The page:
New equipment standard has its debutante ball

A modular, standardized network equipment specification being pushed by Intel as a time-saver and cost-cutter for vendors of carrier gear made a splash at last week's Supercomm trade show in Chicago.

Several vendors were selling, demonstrating or announcing platforms built on ATCA (Advanced Telecom Computing Architecture), which is based on Intel-architecture processors and is intended to let makers of routers, switches and other network systems mix and match components from many vendors. An industry created around the architecture should free system makers from having to develop every element of their products so they can concentrate on adding innovative capabilities and getting products to market quickly, vendors and analysts have said.

About 50 vendors demonstrated ATCA-based equipment at this year's show, up from just a handful at Supercomm last year, according to Tom Franz, vice president and general manager of Intel's Communications Infrastructure Group. The consortium that developed ATCA, the PCI Industrial Computer Manufacturers Group (PICMG), hosted a booth at the show with demonstrations by 28 vendors.

"What we're really seeing is a real movement from development to deployment," he said. In addition, carriers are beginning to adopt systems based on the architecture.

Korea Telecom announced with Intel that it is testing new services based on gear built from off-the-shelf ATCA components. The carrier, along with a local system integrator, built ATCA platforms for the services based on an Intel chassis and Intel processors. Development took a smaller team and half the time that would have been required previously, according to Intel. The services include multimedia caller ID and ring-back as well as videoconferencing.

China's Huawei Technologies, a major telecommunications equipment maker, announced it is embracing ATCA and carrier-grade Linux for its next-generation gear. The main benefit of ATCA will be faster time to market, said Edward Lin, a vice president at Huawei. To keep up with carriers' demands, the company has to support new kinds of services on its platforms roughly every month, Lin said.

Huawei currently builds systems on the CompactPCI architecture. More standard boards and software are available for ATCA, which should give Huawei more flexibility, he said. In addition, ATCA boards are larger than CompactPCI boards, so they can support greater port densities, he said. Huawei expects the carrier equipment industry, including most major vendors, to embrace ATCA, further expanding the market and the components available.

ATCA-based gear is rolling out into the market about as expected, according to Jag Bolaria, an analyst at The Linley Group. The biggest vendors, such as Lucent Technologies, are likely to join the game as their existing products come up for renewal, he said.

"Over the next five years, at some point in time these guys will deploy it in the low-end systems," Bolaria said. The main benefit of the standard architecture is lower cost of development from taking chassis dimensions, power supply specifications and other details from ATCA instead of working them out in-house, he said. In high-end systems, cost is less an issue, he added.

Specifications such as case dimensions are covered by the basic standard, ATCA 3.0, Bolaria said. Further standards define other details such as various choices of internal communications protocols including ASI (Advanced Switching Interconnect) and RapidIO. However, the industry isn't likely to standardize on those other characteristics for some time, if ever, he said.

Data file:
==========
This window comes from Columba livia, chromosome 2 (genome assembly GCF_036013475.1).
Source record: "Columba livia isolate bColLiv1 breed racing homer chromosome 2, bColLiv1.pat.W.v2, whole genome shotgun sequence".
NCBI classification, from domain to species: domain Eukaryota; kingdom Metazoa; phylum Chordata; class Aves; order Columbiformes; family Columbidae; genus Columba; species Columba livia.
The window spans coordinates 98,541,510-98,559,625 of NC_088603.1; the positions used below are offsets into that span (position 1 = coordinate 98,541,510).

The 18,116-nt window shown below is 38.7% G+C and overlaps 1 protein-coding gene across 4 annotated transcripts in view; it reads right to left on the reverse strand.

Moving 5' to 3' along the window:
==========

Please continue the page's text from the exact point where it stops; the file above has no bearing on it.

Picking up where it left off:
Among the vendors making ATCA news at Supercomm was Telco Systems, announcing the commercial availability of its T6Pro, which it called the first ATCA-based carrier-class routing switch on the market. The T6Pro is designed as a metropolitan core and distribution switch for data, voice and video traffic and can be equipped with as many as 288 Gigabit Ethernet or 24 10-Gigabit Ethernet ports.

Teradiant Networks, demonstrated traffic manager chips it is offering to network equipment makers. The chips are expected to ship in volume in the first quarter of next year.

Through a partnership with Sanmina-SCI, Teradiant plans to provide full design, prototyping and manufacturing of ATCA-based platforms for equipment vendors. Those system vendors can differentiate their products through software developed on top of a Teradiant API (application programming interface).

Among the customers interested in Teradiant and Sanmina's offering is an Asian system vendor, said Subhash Bal, vice president of marketing at Teradiant. ATCA will make a big difference for vendors in that region of the world because they will be able to outsource the costly and expensive process of chip development, he said.

Force Computers, a unit of Solectron, introduced its first devices that are ready for deployment in carrier central offices, according to Roland Chochoiek, corporate director of marketing at the Fremont, maker of embedded computing products.

The company so far has been making development systems that name-brand equipment makers could use to create new devices. At the show, Force showed off systems that comply with the NEBS (Network Equipment Building Systems) standard that defines the requirements for central-office gear. Force also announced that Italtel SpA, an Italian vendor and integrator of multiservice carrier networks, will base a new generation of equipment on an ATCA modular communications platform from Force.

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